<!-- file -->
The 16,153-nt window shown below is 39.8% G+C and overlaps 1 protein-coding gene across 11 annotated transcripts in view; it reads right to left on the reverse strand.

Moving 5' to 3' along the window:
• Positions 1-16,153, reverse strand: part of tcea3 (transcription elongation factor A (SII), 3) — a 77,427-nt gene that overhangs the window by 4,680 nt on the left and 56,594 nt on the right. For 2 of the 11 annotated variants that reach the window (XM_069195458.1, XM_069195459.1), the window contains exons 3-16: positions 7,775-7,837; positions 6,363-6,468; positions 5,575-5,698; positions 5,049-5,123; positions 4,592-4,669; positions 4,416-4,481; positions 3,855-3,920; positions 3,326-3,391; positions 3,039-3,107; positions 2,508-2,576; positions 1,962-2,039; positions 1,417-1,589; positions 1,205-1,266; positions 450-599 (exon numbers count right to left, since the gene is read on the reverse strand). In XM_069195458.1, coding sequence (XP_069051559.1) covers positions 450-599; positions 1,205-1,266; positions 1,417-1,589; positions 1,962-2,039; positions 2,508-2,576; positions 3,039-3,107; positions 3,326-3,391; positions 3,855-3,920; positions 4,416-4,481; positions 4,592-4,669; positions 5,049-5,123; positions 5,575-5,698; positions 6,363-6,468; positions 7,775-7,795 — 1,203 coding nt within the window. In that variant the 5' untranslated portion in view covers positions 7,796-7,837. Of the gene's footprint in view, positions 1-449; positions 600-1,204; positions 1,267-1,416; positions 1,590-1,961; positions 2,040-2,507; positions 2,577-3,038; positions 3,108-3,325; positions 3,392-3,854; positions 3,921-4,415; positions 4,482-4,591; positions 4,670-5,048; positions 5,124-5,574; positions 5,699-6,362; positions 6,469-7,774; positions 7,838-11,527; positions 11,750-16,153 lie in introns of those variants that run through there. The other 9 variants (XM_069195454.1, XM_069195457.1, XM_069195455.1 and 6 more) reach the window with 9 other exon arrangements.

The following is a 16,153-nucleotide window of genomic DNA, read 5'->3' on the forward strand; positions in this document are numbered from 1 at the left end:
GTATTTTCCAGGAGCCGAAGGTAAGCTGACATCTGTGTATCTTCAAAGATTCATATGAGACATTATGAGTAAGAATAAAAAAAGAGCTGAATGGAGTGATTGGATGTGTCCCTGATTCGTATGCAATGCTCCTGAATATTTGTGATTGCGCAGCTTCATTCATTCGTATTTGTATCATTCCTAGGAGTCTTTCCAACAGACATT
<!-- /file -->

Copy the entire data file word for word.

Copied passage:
The 16,153-nt window shown below is 39.8% G+C and overlaps 1 protein-coding gene across 11 annotated transcripts in view; it reads right to left on the reverse strand.

Moving 5' to 3' along the window:
• Positions 1-16,153, reverse strand: part of tcea3 (transcription elongation factor A (SII), 3) — a 77,427-nt gene that overhangs the window by 4,680 nt on the left and 56,594 nt on the right. For 2 of the 11 annotated variants that reach the window (XM_069195458.1, XM_069195459.1), the window contains exons 3-16: positions 7,775-7,837; positions 6,363-6,468; positions 5,575-5,698; positions 5,049-5,123; positions 4,592-4,669; positions 4,416-4,481; positions 3,855-3,920; positions 3,326-3,391; positions 3,039-3,107; positions 2,508-2,576; positions 1,962-2,039; positions 1,417-1,589; positions 1,205-1,266; positions 450-599 (exon numbers count right to left, since the gene is read on the reverse strand). In XM_069195458.1, coding sequence (XP_069051559.1) covers positions 450-599; positions 1,205-1,266; positions 1,417-1,589; positions 1,962-2,039; positions 2,508-2,576; positions 3,039-3,107; positions 3,326-3,391; positions 3,855-3,920; positions 4,416-4,481; positions 4,592-4,669; positions 5,049-5,123; positions 5,575-5,698; positions 6,363-6,468; positions 7,775-7,795 — 1,203 coding nt within the window. In that variant the 5' untranslated portion in view covers positions 7,796-7,837. Of the gene's footprint in view, positions 1-449; positions 600-1,204; positions 1,267-1,416; positions 1,590-1,961; positions 2,040-2,507; positions 2,577-3,038; positions 3,108-3,325; positions 3,392-3,854; positions 3,921-4,415; positions 4,482-4,591; positions 4,670-5,048; positions 5,124-5,574; positions 5,699-6,362; positions 6,469-7,774; positions 7,838-11,527; positions 11,750-16,153 lie in introns of those variants that run through there. The other 9 variants (XM_069195454.1, XM_069195457.1, XM_069195455.1 and 6 more) reach the window with 9 other exon arrangements.

The following is a 16,153-nucleotide window of genomic DNA, read 5'->3' on the forward strand; positions in this document are numbered from 1 at the left end:
GTATTTTCCAGGAGCCGAAGGTAAGCTGACATCTGTGTATCTTCAAAGATTCATATGAGACATTATGAGTAAGAATAAAAAAAGAGCTGAATGGAGTGATTGGATGTGTCCCTGATTCGTATGCAATGCTCCTGAATATTTGTGATTGCGCAGCTTCATTCATTCGTATTTGTATCATTCCTAGGAGTCTTTCCAACAGACATT